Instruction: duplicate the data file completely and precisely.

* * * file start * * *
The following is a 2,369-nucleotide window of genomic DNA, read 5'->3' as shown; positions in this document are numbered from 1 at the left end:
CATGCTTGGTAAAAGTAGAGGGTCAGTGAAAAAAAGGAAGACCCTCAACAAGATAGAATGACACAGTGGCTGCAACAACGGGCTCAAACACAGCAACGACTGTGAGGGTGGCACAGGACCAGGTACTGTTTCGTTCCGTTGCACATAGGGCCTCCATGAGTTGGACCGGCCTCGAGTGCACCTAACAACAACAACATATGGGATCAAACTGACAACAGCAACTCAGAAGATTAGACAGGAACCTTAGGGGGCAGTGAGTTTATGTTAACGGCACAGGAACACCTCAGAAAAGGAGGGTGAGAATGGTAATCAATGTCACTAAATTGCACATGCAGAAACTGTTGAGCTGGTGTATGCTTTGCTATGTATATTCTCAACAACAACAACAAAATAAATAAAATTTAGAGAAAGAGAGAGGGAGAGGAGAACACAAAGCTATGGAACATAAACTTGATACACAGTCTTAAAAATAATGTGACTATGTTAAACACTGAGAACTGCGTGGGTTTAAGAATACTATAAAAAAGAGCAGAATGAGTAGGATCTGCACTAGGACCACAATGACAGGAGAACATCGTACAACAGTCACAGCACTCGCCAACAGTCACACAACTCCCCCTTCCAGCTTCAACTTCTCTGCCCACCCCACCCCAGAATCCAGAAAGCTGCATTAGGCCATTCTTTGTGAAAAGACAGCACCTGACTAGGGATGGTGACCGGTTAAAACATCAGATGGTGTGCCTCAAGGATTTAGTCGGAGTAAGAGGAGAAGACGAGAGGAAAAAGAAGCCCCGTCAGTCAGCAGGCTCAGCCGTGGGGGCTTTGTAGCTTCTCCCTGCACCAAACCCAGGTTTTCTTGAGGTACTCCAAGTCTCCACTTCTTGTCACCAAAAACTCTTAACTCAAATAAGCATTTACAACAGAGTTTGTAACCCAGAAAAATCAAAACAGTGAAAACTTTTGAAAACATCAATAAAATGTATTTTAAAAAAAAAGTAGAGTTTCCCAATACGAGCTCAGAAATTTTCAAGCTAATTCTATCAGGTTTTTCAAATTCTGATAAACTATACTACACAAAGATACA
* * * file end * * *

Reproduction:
The following is a 2,369-nucleotide window of genomic DNA, read 5'->3' as shown; positions in this document are numbered from 1 at the left end:
CATGCTTGGTAAAAGTAGAGGGTCAGTGAAAAAAAGGAAGACCCTCAACAAGATAGAATGACACAGTGGCTGCAACAACGGGCTCAAACACAGCAACGACTGTGAGGGTGGCACAGGACCAGGTACTGTTTCGTTCCGTTGCACATAGGGCCTCCATGAGTTGGACCGGCCTCGAGTGCACCTAACAACAACAACATATGGGATCAAACTGACAACAGCAACTCAGAAGATTAGACAGGAACCTTAGGGGGCAGTGAGTTTATGTTAACGGCACAGGAACACCTCAGAAAAGGAGGGTGAGAATGGTAATCAATGTCACTAAATTGCACATGCAGAAACTGTTGAGCTGGTGTATGCTTTGCTATGTATATTCTCAACAACAACAACAAAATAAATAAAATTTAGAGAAAGAGAGAGGGAGAGGAGAACACAAAGCTATGGAACATAAACTTGATACACAGTCTTAAAAATAATGTGACTATGTTAAACACTGAGAACTGCGTGGGTTTAAGAATACTATAAAAAAGAGCAGAATGAGTAGGATCTGCACTAGGACCACAATGACAGGAGAACATCGTACAACAGTCACAGCACTCGCCAACAGTCACACAACTCCCCCTTCCAGCTTCAACTTCTCTGCCCACCCCACCCCAGAATCCAGAAAGCTGCATTAGGCCATTCTTTGTGAAAAGACAGCACCTGACTAGGGATGGTGACCGGTTAAAACATCAGATGGTGTGCCTCAAGGATTTAGTCGGAGTAAGAGGAGAAGACGAGAGGAAAAAGAAGCCCCGTCAGTCAGCAGGCTCAGCCGTGGGGGCTTTGTAGCTTCTCCCTGCACCAAACCCAGGTTTTCTTGAGGTACTCCAAGTCTCCACTTCTTGTCACCAAAAACTCTTAACTCAAATAAGCATTTACAACAGAGTTTGTAACCCAGAAAAATCAAAACAGTGAAAACTTTTGAAAACATCAATAAAATGTATTTTAAAAAAAAAGTAGAGTTTCCCAATACGAGCTCAGAAATTTTCAAGCTAATTCTATCAGGTTTTTCAAATTCTGATAAACTATACTACACAAAGATACA